Analysis of DNS Recon of the Fortune 500 (Part 1 of 3)

In this three-part blog series, I will be writing about interesting trends amongst the Fortune 500 using public DNS reconnaissance posted in open source github repositories. This first post is focused on the email security providers used by the Fortune 500. The other posts will analyze adoption trends in DMARC and IdP Federation.

One of the favorite people I follow on twitter is Daniel Streefkerk (@dstreefkerk) from Sydney, Australia. Daniel tweeted on February 11th about a script he published to github (here) that performs DNS reconnaissance He posted a graph (here) of which email security providers were used by the top 250 Australian Companies.

 

Then a few days later he posted (here) how he updated the script to check for federation information (ex: Does the domain federate with OKTA, ADFS, Ping, OneLogin, etc?) and other interesting things like whether Office 365 was detected, the tenant name discovered (typically it is publicly listed in the DKIM DNS record).

I was curious how his findings in Australia compared to companies in the United States, but I couldn’t think of a simple way of finding the fortune 500 email domain names. Turns out, I was not alone. One of Daniel’s fellow Auzzies, Troy Hunt, a Microsoft Regional Director (a title similar to an MVP) recently asked a similar question (here) on March 31st:

Everyone seemed to have ideas but Troy seemed frustrated at one point that there wasn’t a simple list available somewhere. That’s when Aidan Holland (@thehappydinoa) came to the rescue and wrote an elegant 152-line python script (here) to gather about 455 of the 500 from a JSON query against hifld data. He then took that data and queried virus total, threat crowd, crt.sh, and finally validated it was a valid DNS domain for email by querying the MX record in DNS. All in 152 lines of Python. Impressive.

His JSON query the initial data set came from ARCGIS.COM with this code:

FORTUNE_500_JSON
=
“https://opendata.arcgis.com/datasets/a4d813c396934fc09d0b801a0c491852_0.geojson”


Aidan published the resulting list of 455 domain names (here). Then using PowerShell, we can pipe that into Daniel’s DNS recon script, to produce a report showing the email filtering systems used by the Fortune 500.

Get-Content fortune_455_emails.txt | .\Invoke-EmailRecon.ps1 | Export-Csv 455.csv


Raw Table Results:

Email Security Vendor

Count

Proofpoint

141

Self-Hosted

91

Microsoft Exchange Online Protection (EOP)

83

Other/Undetermined

59

Symantec.Cloud

36

Cisco Email Security (Formerly IronPort Cloud)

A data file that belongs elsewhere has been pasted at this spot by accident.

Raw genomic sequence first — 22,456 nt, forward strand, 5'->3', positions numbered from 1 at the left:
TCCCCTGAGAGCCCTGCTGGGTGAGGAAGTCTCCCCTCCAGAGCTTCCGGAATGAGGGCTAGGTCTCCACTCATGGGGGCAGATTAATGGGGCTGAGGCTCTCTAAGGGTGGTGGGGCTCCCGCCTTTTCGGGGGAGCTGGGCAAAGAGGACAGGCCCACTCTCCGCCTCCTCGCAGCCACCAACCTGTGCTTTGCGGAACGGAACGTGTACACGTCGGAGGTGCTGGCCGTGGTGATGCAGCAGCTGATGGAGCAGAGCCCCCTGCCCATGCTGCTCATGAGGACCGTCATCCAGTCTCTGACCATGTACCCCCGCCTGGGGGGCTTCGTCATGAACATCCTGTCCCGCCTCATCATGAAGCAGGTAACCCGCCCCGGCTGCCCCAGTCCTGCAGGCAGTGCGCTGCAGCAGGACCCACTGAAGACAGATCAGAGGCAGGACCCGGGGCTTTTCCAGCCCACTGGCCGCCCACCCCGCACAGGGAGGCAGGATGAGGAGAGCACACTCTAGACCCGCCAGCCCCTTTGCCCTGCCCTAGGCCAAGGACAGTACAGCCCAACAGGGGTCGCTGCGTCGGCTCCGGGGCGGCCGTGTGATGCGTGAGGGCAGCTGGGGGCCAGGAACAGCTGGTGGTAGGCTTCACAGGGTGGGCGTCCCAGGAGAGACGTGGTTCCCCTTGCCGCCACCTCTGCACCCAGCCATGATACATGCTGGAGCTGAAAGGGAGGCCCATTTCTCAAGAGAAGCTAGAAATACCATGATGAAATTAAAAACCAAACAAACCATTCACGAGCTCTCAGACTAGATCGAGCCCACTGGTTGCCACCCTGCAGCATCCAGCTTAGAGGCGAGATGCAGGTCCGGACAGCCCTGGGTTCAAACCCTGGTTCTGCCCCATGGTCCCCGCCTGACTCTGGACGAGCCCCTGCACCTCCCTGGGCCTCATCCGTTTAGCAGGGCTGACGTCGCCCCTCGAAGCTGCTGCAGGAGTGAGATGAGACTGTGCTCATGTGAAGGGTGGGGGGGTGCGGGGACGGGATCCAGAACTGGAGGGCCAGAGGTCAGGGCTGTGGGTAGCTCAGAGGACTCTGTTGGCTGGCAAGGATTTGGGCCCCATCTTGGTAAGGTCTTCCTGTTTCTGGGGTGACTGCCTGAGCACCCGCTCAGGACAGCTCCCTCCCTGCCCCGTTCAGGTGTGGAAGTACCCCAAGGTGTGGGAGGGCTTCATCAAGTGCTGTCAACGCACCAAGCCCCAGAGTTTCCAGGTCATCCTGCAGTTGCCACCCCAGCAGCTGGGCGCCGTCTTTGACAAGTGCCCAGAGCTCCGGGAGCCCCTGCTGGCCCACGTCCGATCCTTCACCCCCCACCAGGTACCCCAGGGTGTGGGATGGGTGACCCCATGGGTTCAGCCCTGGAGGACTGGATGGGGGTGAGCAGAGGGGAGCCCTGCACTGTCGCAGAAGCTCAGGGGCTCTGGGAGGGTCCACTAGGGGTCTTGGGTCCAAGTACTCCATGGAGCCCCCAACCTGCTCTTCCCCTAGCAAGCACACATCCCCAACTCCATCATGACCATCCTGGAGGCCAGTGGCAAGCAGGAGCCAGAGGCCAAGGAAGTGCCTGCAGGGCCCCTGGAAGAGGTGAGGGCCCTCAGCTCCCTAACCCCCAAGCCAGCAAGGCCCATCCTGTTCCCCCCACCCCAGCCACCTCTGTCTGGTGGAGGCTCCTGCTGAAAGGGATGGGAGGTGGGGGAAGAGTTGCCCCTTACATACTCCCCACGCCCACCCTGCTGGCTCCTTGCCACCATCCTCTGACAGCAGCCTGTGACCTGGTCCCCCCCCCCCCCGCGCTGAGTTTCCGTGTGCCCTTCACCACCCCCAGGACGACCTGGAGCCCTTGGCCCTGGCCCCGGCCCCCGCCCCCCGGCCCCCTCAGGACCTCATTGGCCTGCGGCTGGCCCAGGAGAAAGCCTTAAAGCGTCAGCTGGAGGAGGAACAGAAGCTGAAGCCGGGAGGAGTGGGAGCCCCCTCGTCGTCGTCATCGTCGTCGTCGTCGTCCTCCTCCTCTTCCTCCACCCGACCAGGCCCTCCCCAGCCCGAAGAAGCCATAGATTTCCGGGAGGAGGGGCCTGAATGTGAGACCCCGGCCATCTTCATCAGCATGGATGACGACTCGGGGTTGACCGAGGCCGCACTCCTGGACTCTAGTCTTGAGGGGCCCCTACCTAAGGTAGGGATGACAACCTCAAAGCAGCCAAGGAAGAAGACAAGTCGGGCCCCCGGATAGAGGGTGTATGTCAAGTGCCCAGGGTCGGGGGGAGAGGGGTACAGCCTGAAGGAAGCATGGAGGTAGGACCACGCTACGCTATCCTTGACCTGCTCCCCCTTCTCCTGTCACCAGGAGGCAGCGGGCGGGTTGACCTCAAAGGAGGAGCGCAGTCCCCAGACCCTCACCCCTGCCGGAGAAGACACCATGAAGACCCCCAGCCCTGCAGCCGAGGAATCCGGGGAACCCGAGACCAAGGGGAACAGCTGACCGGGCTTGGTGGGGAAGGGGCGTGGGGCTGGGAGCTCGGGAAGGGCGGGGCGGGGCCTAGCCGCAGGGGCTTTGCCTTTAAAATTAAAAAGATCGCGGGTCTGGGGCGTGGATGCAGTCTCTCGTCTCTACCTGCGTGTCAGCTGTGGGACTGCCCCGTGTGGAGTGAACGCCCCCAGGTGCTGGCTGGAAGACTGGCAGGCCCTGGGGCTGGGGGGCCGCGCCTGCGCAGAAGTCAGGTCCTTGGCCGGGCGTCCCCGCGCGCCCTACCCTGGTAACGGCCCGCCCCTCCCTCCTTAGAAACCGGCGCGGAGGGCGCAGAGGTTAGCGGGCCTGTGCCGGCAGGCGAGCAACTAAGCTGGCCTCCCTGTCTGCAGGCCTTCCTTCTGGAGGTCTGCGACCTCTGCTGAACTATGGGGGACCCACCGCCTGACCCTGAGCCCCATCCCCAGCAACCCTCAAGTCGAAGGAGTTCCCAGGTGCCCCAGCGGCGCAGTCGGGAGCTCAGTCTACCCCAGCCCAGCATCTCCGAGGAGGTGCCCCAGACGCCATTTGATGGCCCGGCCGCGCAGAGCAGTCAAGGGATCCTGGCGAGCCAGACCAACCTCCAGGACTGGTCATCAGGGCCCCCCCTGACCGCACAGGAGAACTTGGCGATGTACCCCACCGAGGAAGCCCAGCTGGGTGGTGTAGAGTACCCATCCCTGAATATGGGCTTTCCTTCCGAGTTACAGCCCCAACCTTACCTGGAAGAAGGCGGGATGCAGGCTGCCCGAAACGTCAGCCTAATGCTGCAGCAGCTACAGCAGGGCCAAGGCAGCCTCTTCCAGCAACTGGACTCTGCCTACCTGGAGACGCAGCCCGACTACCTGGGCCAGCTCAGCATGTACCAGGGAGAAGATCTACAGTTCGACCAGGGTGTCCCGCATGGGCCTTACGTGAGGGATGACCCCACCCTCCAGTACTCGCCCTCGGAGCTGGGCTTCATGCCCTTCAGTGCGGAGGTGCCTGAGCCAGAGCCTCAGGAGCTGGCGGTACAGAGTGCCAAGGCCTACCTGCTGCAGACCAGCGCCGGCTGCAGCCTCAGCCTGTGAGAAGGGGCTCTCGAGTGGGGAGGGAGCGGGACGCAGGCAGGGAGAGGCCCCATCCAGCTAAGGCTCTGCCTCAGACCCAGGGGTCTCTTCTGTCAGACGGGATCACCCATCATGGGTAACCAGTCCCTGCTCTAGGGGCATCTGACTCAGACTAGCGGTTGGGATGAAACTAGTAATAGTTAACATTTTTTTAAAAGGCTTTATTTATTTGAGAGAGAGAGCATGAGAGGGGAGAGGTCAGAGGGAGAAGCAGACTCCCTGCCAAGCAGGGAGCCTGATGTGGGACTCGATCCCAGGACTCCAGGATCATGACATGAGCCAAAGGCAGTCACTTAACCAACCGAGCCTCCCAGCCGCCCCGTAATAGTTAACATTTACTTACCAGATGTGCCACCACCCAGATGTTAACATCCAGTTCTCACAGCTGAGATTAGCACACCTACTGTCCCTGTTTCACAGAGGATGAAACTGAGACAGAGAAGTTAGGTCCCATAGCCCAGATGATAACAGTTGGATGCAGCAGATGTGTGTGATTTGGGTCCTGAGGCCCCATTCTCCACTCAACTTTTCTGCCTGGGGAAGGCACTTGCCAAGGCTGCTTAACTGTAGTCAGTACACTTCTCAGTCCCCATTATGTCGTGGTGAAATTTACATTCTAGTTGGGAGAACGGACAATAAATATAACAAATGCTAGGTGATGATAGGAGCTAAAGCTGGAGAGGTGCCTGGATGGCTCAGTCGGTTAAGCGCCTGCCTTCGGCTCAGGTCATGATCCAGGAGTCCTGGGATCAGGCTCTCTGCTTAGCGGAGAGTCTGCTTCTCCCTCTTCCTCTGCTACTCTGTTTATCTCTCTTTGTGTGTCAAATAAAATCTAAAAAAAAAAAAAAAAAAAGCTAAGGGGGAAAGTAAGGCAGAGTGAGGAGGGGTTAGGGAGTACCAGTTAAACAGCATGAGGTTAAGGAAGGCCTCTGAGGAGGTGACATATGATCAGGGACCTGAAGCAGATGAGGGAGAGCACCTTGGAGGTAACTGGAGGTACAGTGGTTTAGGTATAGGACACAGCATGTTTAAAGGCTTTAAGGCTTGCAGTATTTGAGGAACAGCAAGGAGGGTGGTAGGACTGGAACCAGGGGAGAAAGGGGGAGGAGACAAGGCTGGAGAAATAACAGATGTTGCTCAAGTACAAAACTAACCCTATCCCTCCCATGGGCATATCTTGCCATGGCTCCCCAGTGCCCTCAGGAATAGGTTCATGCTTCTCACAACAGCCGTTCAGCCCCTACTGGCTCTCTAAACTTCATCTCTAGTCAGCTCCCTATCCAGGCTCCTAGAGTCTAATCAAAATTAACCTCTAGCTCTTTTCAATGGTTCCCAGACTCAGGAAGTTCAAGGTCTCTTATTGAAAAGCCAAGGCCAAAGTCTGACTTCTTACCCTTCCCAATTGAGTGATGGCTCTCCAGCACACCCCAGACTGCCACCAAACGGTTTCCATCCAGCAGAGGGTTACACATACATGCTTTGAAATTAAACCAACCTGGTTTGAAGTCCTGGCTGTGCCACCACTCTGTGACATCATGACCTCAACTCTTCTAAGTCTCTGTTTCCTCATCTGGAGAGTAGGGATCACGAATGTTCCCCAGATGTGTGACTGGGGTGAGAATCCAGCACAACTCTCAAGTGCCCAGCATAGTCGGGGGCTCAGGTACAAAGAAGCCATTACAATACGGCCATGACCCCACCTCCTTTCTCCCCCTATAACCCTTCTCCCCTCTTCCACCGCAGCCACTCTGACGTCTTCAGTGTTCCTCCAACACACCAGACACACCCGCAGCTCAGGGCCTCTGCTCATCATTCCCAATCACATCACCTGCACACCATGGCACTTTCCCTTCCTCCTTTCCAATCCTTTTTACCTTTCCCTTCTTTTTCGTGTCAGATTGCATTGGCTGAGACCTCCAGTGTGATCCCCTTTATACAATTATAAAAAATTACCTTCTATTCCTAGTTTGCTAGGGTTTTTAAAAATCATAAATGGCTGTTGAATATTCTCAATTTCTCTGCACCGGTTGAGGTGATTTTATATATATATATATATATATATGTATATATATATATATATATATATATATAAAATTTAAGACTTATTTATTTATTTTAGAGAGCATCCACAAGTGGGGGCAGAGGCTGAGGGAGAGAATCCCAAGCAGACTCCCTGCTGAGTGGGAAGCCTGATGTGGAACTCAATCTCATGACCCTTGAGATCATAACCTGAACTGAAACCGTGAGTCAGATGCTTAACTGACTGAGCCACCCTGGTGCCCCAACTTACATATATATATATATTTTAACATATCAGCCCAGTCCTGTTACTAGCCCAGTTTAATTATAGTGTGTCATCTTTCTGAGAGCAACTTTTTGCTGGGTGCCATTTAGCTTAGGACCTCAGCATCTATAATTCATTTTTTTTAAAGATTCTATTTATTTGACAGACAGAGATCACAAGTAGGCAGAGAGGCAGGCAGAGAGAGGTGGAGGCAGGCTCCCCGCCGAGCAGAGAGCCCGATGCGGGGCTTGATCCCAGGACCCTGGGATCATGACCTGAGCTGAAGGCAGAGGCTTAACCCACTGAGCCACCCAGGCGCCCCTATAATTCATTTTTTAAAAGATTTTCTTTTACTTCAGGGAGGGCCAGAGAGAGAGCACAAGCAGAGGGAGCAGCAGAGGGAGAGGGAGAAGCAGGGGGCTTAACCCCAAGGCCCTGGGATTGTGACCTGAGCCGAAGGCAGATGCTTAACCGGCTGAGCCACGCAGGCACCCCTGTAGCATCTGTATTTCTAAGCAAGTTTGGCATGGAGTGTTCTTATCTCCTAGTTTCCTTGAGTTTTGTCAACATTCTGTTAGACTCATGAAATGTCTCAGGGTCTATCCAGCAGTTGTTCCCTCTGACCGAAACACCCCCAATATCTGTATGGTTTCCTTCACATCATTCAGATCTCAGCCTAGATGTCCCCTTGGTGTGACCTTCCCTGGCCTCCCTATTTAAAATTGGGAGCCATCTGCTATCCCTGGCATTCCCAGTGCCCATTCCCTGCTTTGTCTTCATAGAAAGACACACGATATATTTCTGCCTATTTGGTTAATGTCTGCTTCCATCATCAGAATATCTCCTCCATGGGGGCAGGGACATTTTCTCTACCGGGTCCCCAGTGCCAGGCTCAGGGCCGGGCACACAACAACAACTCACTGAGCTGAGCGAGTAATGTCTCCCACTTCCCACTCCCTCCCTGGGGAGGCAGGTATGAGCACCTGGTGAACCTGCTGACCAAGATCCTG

27

Google

11

Forcepoint (Formerly Websense)

4

Trend Micro

2

FireEye Email Security Cloud

1

 

The results indicate that most are using ProofPoint, Exchange Online Protection, or they are self-hosting their own service of some type.

Comparing the results to Australia, we can see that the US Market is consolidated to a few big players, whereas Australia is reasonably diversified. The significance of this is that malware should theoretically spread slower in Australia, because malware authors would have to work significantly harder to find vulnerabilities across multiple email security solutions if they wanted to infect the majority of the top 250 companies in Australia, whereas in the USA the malware authors just need to find a flaw in ProofPoint and Exchange Online Protection to infect 50% of America’s Fortune 500.

What surprised me was to see ProofPoint has a 6% penetration into the Australian market, compared to 28% in the United States (no surprise since ProofPoint HQ is in the USA).

These results could also be helpful for smaller or mid-size businesses who sometimes look at the decisions made by members of the Fortune 500 as a standard, ex: “good enough for them, good enough for me.”

Universities, think tanks, and research firms like Gartner and Forrester can now take periodic snapshots of this data to determine trends of email security vendors (or IdP federation vendors). Companies could use this data to find out which markets to expand into. And unfortunately Malware authors have most likely already figured out that targeting flaws in ProofPoint and Exchange Online will net them 50% of the Fortune 500.

In the next blog post, I will examine DMARC and IdP adoption trends.